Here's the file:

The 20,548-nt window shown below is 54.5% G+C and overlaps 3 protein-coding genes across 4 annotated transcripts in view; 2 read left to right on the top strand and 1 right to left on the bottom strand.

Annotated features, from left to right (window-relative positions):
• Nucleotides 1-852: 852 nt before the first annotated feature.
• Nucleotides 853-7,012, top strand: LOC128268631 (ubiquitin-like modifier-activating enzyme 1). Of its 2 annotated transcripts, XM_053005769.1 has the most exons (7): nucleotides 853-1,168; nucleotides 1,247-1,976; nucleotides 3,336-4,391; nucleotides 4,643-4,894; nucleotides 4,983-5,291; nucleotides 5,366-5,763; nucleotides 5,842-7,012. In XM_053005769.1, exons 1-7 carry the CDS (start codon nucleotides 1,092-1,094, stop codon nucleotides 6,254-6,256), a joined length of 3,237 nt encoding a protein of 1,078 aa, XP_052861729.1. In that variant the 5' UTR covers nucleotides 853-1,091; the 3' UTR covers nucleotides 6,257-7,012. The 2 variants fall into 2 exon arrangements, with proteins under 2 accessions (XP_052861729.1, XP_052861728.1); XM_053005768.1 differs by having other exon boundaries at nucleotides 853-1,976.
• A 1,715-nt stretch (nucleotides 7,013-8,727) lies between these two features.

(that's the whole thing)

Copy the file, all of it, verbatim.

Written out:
The 20,548-nt window shown below is 54.5% G+C and overlaps 3 protein-coding genes across 4 annotated transcripts in view; 2 read left to right on the top strand and 1 right to left on the bottom strand.

Annotated features, from left to right (window-relative positions):
• Nucleotides 1-852: 852 nt before the first annotated feature.
• Nucleotides 853-7,012, top strand: LOC128268631 (ubiquitin-like modifier-activating enzyme 1). Of its 2 annotated transcripts, XM_053005769.1 has the most exons (7): nucleotides 853-1,168; nucleotides 1,247-1,976; nucleotides 3,336-4,391; nucleotides 4,643-4,894; nucleotides 4,983-5,291; nucleotides 5,366-5,763; nucleotides 5,842-7,012. In XM_053005769.1, exons 1-7 carry the CDS (start codon nucleotides 1,092-1,094, stop codon nucleotides 6,254-6,256), a joined length of 3,237 nt encoding a protein of 1,078 aa, XP_052861729.1. In that variant the 5' UTR covers nucleotides 853-1,091; the 3' UTR covers nucleotides 6,257-7,012. The 2 variants fall into 2 exon arrangements, with proteins under 2 accessions (XP_052861729.1, XP_052861728.1); XM_053005768.1 differs by having other exon boundaries at nucleotides 853-1,976.
• A 1,715-nt stretch (nucleotides 7,013-8,727) lies between these two features.